Writing Secure Code - Links - September 26, 2008
By Mark Wilcox - OVD Product Manager on Sep 29, 2008
Apologies for this being late. Because of OOW I got a bit behind.
Passwords -- This blog post from the "Blown to Bits" blog talks about problems with passwords. On a personal level - you should have a random password. No words. Just mix of characters. From a developer perspective - do not write your own login code. Almost all frameworks now have their own login subsystem - leverage that. It will allow you to focus on code that is actually core to your business application. Or as I would think - I would not want my friend Quan writing my UI but he knows how to write awesome security code. I know my friend Josh knows how to make awesome looking UI - he shouldn't be writing my security code. And from an enterprise level - make sure you are adopting comprehensive access products such as Oracle Access Manager suite.
"Using Yahoo! Login Mechanisms for Desktop Applications" -- If you want to use Yahoo! for user password management this might be useful to you.
Criminal probe of ex-Lottery employee Launched -- Basically another data leak problem. Remember - when writing apps to make sure you allow for proper auditing. Also make sure to put in hooks that can allow for access controls to be written using a standard like XACML (such as provided by Oracle Entitlement Server). And if you are storing data in a database make sure the application can work with strong security measures like Oracle Database Vault and Transparent Data Encryption. And - if you managing/installing database - make sure you enable these features if your applications can support them.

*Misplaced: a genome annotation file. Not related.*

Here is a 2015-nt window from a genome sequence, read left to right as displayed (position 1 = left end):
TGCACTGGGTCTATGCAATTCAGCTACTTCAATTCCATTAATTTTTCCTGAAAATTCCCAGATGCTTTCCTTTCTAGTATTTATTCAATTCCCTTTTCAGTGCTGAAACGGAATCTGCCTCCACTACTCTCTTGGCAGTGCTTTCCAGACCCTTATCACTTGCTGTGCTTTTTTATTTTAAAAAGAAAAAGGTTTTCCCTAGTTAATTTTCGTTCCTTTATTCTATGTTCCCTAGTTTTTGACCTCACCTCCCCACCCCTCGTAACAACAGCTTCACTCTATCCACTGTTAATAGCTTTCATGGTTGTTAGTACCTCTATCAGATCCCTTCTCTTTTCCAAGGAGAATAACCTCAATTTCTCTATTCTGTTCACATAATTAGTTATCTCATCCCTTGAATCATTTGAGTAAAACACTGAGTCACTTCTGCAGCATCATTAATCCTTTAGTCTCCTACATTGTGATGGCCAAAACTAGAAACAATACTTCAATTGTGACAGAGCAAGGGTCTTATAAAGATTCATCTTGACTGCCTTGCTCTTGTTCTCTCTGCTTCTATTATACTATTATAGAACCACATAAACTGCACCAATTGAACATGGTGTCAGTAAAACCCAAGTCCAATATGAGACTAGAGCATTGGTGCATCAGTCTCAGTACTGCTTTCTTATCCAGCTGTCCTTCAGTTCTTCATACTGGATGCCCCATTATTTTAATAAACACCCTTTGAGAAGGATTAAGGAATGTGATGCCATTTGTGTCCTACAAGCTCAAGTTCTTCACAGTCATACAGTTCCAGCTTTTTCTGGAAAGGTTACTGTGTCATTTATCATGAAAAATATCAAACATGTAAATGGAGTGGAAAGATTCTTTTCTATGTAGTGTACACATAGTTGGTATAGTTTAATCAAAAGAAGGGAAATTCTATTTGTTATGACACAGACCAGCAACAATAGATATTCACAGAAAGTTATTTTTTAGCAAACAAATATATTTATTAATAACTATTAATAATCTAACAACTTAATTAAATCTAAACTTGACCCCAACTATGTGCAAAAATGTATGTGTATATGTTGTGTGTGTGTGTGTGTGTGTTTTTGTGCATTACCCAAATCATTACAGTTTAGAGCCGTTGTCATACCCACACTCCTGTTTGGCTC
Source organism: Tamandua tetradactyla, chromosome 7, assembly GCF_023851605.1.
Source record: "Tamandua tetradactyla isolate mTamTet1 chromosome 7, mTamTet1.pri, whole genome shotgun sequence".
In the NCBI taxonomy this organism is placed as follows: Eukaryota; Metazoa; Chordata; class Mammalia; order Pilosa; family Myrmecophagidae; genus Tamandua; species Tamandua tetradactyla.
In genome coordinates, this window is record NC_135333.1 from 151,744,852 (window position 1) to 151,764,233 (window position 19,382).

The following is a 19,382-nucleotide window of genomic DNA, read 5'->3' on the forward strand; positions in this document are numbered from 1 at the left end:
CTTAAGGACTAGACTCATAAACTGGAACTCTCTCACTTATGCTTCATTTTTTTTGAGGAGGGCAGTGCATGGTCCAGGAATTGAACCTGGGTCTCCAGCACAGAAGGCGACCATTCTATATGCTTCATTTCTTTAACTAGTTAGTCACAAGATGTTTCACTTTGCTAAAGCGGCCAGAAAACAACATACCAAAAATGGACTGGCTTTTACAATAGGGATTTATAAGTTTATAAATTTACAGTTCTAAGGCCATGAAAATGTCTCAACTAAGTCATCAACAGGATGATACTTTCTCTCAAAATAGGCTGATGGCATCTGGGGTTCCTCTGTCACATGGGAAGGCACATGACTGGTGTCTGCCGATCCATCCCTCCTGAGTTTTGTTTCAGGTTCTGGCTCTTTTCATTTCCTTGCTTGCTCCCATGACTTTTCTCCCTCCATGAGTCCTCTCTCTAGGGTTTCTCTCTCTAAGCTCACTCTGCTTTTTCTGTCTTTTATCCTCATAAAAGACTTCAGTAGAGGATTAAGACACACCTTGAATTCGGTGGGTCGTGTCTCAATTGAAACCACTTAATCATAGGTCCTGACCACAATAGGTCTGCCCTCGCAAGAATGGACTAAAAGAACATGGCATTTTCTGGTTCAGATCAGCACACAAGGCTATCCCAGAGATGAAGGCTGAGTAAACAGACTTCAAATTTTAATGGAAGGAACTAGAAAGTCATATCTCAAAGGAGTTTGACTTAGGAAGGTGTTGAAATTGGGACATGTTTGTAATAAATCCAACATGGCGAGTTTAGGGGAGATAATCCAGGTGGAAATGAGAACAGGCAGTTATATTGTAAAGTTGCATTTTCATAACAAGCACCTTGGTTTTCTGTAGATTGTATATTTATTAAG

Schneier On Security -- Bruce Scheier who is the expert on security - has released a new book. I believe it's a collection of his columns, so if you are a regular reader probably nothing new. However, if you are new to this field - you should get a copy. As well as his previous book Beyond Fear. Or if you are up to speed on these books - then be sure to read The Unthinkable: Who Survives When Disaster Strikes - and Why.